finding 13.2 : key-message-13-2

North American terrestrial wetlands currently are a carbon dioxide sink of about 123 teragrams of carbon (Tg C) per year, with approximately 53% occurring in forested systems. However, North American terrestrial wetlands are a natural source of methane (CH4), with mineral soil wetlands emitting 56% of the estimated total of 45 Tg C as CH4 (CH4 –C) per year (medium confidence, likely).

This finding is from chapter 13 of Second State of the Carbon Cycle Report (SOCCR2): A Sustained Assessment Report.

Description of evidence base: Key Finding 2 and this chapter’s narrative are based on the most recently reported wetland inventories integrated with reported values of soil carbon density (mass per unit area) and gaseous fluxes of carbon dioxide (CO2) and CH4. Accordingly, the projections are dependent on estimates of wetland area and the pool and flux values assigned to the wetland types (see Appendices 13A and 13B).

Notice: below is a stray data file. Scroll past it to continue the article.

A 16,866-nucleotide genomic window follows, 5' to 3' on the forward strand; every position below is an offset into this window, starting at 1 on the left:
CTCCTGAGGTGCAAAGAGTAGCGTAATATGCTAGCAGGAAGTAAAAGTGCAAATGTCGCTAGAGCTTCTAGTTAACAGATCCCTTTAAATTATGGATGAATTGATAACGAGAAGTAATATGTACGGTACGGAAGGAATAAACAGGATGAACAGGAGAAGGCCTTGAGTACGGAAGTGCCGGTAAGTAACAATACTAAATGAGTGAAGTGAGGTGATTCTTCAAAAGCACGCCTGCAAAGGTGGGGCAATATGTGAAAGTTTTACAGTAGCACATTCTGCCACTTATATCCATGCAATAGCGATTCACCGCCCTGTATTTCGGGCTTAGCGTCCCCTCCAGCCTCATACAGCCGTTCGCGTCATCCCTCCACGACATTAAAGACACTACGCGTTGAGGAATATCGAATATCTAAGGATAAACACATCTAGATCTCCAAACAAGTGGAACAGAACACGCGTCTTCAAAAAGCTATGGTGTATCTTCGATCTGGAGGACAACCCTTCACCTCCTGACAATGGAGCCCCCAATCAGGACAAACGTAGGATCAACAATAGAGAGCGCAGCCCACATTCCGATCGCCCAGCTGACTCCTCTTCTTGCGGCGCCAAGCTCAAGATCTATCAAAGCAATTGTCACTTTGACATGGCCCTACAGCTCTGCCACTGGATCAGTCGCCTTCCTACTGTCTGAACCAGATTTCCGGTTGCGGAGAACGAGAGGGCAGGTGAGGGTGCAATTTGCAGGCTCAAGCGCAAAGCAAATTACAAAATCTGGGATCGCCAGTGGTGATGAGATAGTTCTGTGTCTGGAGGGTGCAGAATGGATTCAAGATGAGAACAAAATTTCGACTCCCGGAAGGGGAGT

New information and remaining uncertainties: Major uncertainties Similar to Key Finding 1, one major uncertainty is the mapped area, especially in areas with considerable wetlands that have not been adequately mapped. A second important uncertainty are the flux rates, which are applied globally to wetland types but are highly variable in time and space. Moreover, in many cases, few data exist.

Assessment of confidence based on evidence: Confidence is medium, given both the incompleteness in mapping and variability in flux rates.

This finding was derived from figure P.2: P.2. Likelihood and Confidence Evaluation

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